On August 31st, while exiting the office of a Rabati based Gynecologist, Moroccan journalist Hajar Raissouni and her Sudanese fiancé were arrested on the grounds that she had just received an illegal abortion. The pair were subsequently detained at a police station in Morocco’s capital city of Rabat before being brought before a prosecutor on September 2nd. Despite repeatedly denying any such procedure, the 28-year-old journalist was officially charged with “consenting to have an abortion”, as well as pre-marital sex on September 30th. Raissouni was not the only person to face legal punishment. Her fiancé was also charged with having sex out of wedlock, while the staff of the clinic all faced varying punishments for assisting and performing the procedure.
Hajar Raissouni is a journalist for the independent Arabic-language Moroccan daily Akhbar al-Youm. Akhbar al-Youm is one of the few remaining newspapers left in Morocco that is openly critical of the Moroccan government. According to Human Rights Watch, since its first publication in 2009, Akhbar al-Youm has had repeated run-ins with authorities and has faced restrictions on several occasions. This has led many, in the case of Hajar Raissouni, to accuse Moroccan authorities of creating false charges in order to silence the out-spoken journalist.
Women and Men gathered in protest holding Hajar’s photo
Morocco is one of many countries around the world in which abortion is illegal and remains a highly sensitive subject. The country’s penal code makes abortions illegal with few exceptions other than life threatening pregnancies. Additionally, Article 490 of the penal code punishes sex outside of wedlock. Morocco has often been criticized both by its citizens and international groups for maintaining outdated laws surrounding topics of sex and reproductive health. A Muslim nation, Morocco follows the Malaki school of Islamic law which is known for being conservative and makes the topic of legalization controversial. Interestingly enough, other schools of Islamic law, namely the Hanafi and Shafi schools, allow abortions up until the 120th day of pregnancy. Nonetheless, in an effort to relax stipulations against abortion following an investigation by the Moroccan Association for the Fight against Clandestine Abortion (AMLAC), the government updated Article 453 of the penal code to allow abortion for cases of incest, rape, and birth defects.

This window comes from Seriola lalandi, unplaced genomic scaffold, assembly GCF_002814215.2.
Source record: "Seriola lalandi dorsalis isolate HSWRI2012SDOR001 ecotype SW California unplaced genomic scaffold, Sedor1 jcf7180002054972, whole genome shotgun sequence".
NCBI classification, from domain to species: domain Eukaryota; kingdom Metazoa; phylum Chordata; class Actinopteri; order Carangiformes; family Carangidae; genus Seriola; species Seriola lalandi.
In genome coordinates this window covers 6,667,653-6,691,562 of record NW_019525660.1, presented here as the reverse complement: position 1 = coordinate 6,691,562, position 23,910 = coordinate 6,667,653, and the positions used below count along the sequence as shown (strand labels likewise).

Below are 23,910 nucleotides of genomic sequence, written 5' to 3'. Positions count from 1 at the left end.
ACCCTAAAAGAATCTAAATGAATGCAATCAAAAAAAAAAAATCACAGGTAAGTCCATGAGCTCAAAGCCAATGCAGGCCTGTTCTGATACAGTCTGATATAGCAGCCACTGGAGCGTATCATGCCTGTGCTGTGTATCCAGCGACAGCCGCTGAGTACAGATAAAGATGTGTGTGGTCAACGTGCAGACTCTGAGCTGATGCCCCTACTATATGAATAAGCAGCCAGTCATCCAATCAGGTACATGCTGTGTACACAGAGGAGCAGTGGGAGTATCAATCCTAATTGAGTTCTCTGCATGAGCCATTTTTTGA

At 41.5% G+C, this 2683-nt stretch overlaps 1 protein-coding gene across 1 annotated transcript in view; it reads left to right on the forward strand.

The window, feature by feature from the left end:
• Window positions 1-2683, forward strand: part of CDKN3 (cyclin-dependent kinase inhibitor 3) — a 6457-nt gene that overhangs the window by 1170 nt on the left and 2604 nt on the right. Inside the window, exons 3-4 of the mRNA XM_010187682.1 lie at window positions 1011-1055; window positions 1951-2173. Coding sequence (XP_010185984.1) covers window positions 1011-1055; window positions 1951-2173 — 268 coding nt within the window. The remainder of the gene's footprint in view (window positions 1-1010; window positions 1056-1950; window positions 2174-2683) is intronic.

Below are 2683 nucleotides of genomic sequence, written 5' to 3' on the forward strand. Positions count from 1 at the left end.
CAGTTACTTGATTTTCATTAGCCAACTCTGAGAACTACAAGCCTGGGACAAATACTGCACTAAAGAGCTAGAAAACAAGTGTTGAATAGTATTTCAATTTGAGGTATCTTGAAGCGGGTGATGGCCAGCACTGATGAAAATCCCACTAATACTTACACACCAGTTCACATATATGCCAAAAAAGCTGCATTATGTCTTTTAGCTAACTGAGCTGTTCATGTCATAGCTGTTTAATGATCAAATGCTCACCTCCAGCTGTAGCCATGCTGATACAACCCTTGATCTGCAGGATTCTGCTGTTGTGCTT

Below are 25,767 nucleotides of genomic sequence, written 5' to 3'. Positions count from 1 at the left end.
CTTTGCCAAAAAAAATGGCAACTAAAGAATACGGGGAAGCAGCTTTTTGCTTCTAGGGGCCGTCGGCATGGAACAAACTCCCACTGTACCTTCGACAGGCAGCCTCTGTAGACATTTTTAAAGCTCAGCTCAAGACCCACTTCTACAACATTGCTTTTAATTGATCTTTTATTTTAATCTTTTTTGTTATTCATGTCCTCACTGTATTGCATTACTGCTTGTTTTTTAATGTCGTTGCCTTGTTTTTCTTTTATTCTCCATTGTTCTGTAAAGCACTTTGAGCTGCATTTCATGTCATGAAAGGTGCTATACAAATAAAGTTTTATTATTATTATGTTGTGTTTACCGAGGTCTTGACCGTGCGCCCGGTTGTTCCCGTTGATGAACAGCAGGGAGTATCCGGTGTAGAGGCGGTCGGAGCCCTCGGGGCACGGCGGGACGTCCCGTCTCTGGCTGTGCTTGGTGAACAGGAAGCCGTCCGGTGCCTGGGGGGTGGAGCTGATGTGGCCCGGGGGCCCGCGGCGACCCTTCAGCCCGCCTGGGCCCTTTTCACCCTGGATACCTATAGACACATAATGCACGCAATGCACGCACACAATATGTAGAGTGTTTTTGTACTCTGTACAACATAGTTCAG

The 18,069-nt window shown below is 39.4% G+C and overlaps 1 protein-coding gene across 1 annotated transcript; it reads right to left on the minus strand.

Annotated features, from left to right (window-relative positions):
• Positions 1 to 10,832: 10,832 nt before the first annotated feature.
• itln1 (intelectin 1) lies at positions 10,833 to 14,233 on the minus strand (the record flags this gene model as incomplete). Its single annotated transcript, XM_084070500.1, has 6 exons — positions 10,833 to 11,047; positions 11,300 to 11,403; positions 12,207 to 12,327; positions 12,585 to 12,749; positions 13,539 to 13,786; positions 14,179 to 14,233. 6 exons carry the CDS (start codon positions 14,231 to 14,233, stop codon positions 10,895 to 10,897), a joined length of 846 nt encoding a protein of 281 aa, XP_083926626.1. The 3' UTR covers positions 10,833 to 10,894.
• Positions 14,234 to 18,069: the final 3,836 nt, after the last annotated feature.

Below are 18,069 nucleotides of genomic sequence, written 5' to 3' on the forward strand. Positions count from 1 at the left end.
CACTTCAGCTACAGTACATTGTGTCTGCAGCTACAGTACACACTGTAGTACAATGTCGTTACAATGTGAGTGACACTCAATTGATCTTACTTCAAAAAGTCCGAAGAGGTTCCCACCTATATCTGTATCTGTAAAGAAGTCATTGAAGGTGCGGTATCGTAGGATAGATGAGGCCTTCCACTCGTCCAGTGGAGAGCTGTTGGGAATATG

Moroccan women seeking abortions for reasons outside of medical exemptions are forced to undergo the procedure at clinics that often employ untrained staff. In addition to this, under-the-table abortions in Morocco can cost a woman up to 3,000 Moroccan dirhams, which translates to roughly 300 USD. With many making below 400 USD per month this is a steep cost to incur. While abortions may officially remain illegal, this has not stopped nearly 220,000 Moroccan women from undergoing the procedure per year. A research study conducted by Rabat and Salé estimates that at least 50 illegal abortions are performed every day. Another doctor from a hospital in Rabat’s Les Oranges neighborhood suggests that there are between 600-800 abortions carried out in Morocco each day.
The country’s strict laws around pre-marital sex in combination with the strict abortion protocols has left many women to become single mothers at the mercy of social ostracization. It is estimated that there are about 27,000 single mothers in the kingdom who were abandoned by their partners. Children born outside of wedlock can be denied an identity card, placing limitations on their access to a good future. Additionally, adoption is not a common or widely accepted practice, and often times these children end up in orphanages or forced into poverty.
Morocco’s stance on women’s reproductive health, more specifically abortion, is not unique for the region. Most countries across the Middle East and North Africa (MENA) hold similar if not identical views on the topic. All countries in the MENA region permit the procedure if the mother’s life is in danger, while some allow it if the fetus puts the mother's mental health at risk, there are fetal impairments, or the pregnancy is a result of rape. Only Tunisia and Turkey allow women to have an abortion on demand during the first trimester. Nonetheless, this does not mean these laws are always put into practice or followed. Cuts to government health expenditures coupled with the resurgence of religiously-oriented political parties target family planning and women's health services first. In Turkey, it has become increasingly difficult to find public hospitals that will agree to perform abortions, while other hospitals simply refuse.